decided: May 23, 1973.
Appeal from order of Court of Common Pleas, Trial Division, of Philadelphia, Feb. T., 1965, No. 635, in case of Commonwealth of Pennsylvania v. Marion Wilson.
Chas Lowenthal, for appellant.
Robert B. Lawler, James T. Ranney and Milton M. Stein, Assistant District Attorneys, Richard A. Sprague, First Assistant District Attorney, and Arlen Specter, District Attorney, for Commonwealth, appellee.
Jones, C. J., Eagen, O'Brien, Roberts, Pomeroy, Nix and Manderino, JJ. Opinion by Mr. Justice Jones.
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The appellant, Marion Wilson, was convicted of first degree murder by a jury and sentenced to life imprisonment in 1967. In a prior direct appeal to this Court the appellant raised eleven separate contentions favoring reversal of his conviction. We affirmed the judgment of sentence.*fn1 Subsequently, the appellant filed a Post Conviction Hearing Act petition and a counseled evidentiary hearing was held at which the appellant was permitted to raise every issue he deemed appropriate. Post conviction relief was denied by the hearing court and this appeal followed. We affirm the order of the lower court dismissing the appellant's petition.
Although two contentions are raised by the appellant in this appeal, neither is in a position to be considered on the merits. Initially the appellant argues that he is entitled to a new trial because his trial counsel did not provide adequate representation. The appellant's trial counsel, who had been privately retained, also represented a co-defendant charged with the same crime but who was tried in a separate trial. The appellant contends that his counsel's representation of the co-defendant in a separate trial for the same offense constituted a conflict of interest which deprived him of constitutionally guaranteed effective assistance of counsel. Specifically, the appellant contends that during
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his trial his counsel did not conduct a voir dire examination of certain minor witnesses who testified for the Commonwealth to determine if they were competent to testify. Counsel for the appellant had conducted such an examination of the same minor witnesses when they testified for the Commonwealth at the trial of the co-defendant, which was held prior to the appellant's trial. The minors were found competent in the earlier trial.
There is no need to examine the merits of this contention since the issue of the trial counsel's competency has already been "finally litigated" within the terms of the Post Conviction Hearing Act. Section 3(d) of the PCHA provides that post conviction relief is only available where "the error resulting in [the petitioner's] conviction and sentence has not been finally litigated or waived."*fn2 Section 4(a)(3) of the Act provides: "For the purpose of this act, an issue is finally litigated if the Supreme Court of the Commonwealth of Pennsylvania has ruled on the merits of the issue." In his initial direct appeal the appellant argued that he had been denied effective assistance of counsel at trial. We reviewed the record and ruled that the appellant received "competent assistance of counsel rendered by an experienced trial lawyer."*fn3 In this petition the appellant has advanced a new theory in support of his previously litigated contention that he did not receive adequate assistance of counsel. However, as we stated in a similar situation in Commonwealth v. Slavik, 449 Pa. 424, 430, 297 A.2d 920, 923 (1972): "Merely because [appellant] advances a new or different theory as a basis for his previously adjudicated claim does not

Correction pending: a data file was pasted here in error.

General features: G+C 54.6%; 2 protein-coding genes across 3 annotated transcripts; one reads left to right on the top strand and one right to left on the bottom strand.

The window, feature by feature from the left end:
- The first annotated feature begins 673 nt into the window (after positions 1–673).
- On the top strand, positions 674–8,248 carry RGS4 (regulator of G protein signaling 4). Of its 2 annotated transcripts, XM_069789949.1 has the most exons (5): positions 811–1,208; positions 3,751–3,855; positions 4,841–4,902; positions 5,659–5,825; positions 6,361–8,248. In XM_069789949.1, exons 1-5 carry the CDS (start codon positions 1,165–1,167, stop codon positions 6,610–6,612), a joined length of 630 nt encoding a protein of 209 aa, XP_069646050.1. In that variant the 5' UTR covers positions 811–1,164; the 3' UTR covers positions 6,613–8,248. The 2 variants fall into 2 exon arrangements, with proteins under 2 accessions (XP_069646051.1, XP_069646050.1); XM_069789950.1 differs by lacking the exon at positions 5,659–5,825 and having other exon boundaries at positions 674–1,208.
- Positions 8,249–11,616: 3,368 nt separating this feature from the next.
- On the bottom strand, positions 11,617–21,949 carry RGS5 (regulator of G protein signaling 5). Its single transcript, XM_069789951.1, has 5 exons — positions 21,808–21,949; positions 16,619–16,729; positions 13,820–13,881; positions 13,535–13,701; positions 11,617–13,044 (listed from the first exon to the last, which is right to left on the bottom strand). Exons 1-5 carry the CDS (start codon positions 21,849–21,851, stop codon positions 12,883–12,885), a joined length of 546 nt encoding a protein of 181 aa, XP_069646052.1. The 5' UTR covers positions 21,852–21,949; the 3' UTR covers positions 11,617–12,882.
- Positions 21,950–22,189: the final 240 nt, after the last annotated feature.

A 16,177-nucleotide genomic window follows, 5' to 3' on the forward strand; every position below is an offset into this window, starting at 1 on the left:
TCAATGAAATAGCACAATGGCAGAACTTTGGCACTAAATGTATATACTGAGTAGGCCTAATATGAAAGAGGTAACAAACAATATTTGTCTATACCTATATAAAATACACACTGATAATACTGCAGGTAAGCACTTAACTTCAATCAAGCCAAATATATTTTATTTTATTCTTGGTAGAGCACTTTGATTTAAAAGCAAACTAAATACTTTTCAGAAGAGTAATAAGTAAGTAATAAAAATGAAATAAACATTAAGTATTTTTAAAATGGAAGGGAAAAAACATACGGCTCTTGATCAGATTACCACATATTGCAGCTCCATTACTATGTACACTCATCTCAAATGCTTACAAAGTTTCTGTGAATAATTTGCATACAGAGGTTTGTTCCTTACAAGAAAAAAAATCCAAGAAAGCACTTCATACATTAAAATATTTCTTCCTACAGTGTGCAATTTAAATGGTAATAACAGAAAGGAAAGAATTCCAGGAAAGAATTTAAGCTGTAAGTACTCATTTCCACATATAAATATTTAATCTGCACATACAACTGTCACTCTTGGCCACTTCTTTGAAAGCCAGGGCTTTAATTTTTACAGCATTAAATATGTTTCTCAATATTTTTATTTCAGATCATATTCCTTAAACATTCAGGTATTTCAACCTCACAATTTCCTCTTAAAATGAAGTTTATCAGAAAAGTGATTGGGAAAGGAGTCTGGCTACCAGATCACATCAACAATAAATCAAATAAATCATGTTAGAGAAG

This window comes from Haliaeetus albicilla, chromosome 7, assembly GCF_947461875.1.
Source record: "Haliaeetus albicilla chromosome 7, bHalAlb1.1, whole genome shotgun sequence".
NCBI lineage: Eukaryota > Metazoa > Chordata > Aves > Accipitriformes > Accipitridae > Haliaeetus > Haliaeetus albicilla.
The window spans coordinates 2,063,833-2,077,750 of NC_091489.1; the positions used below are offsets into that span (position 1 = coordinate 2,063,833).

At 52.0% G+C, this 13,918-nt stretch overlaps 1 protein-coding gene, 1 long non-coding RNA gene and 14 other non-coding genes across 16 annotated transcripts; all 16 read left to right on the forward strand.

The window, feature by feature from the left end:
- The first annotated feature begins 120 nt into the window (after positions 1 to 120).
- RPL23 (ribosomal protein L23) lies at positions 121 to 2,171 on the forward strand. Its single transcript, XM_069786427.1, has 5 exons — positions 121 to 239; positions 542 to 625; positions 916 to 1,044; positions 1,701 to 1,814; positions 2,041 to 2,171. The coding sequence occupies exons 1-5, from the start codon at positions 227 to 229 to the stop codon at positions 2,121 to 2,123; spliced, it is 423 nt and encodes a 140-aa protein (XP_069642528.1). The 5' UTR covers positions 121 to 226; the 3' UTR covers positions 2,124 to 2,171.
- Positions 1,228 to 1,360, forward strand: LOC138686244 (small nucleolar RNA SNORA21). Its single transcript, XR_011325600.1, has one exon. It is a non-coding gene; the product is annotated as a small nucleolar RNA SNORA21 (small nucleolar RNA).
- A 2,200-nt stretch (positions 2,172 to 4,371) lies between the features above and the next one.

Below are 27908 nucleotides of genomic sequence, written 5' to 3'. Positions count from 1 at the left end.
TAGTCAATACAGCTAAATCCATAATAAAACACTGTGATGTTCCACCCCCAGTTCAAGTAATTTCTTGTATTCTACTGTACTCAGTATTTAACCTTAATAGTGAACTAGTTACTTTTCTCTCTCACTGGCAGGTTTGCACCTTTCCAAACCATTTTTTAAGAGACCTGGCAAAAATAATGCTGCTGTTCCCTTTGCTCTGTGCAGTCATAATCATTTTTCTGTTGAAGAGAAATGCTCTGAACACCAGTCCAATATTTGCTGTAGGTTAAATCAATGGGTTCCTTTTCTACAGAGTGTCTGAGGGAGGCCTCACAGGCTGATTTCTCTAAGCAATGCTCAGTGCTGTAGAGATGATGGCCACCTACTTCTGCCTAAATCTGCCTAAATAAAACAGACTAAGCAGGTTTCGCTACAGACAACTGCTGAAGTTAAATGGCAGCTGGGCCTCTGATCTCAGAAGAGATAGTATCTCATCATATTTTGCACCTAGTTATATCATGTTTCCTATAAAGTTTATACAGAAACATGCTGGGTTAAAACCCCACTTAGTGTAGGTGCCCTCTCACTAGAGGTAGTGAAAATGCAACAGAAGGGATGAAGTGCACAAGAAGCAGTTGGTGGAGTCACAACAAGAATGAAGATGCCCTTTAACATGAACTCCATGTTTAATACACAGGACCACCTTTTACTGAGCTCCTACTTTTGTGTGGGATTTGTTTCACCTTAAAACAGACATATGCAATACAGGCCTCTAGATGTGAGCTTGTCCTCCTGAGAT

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alter the fact that this precise issue was decided adversely to petitioner in his previous . . . direct appeal." The appellant raised the issue of the competence of his trial counsel on his direct appeal and that issue was decided adversely to the appellant. The issue is now finally litigated under the terms of the statute and cannot be reopened merely by asserting another theory upon which incompetence could be founded.*fn4
Appellant's second contention is that the district attorney's office failed to complete a post trial investigation ordered by the trial court to determine if there was any truth in alibi information given to the court by the appellant at the close of his trial. Just prior to the imposition of sentence, when the appellant was asked if he had anything to say, he stated that he had not committed the murder but that he knew who did. In response the trial judge directed the district attorney's office to investigate the statement made by the appellant and to report back to the court. From the record it appears that an investigation was started but never completed and there is no evidence of the final report to the court which was requested. Appellant contends that the failure of the district attorney to submit a final report was a denial of due process and entitles him to a new trial. However, this contention was not raised at the post conviction hearing below and cannot be considered on appeal. The rule
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that issues not raised in the court below cannot be considered on appeal applies with equal force to post conviction proceedings.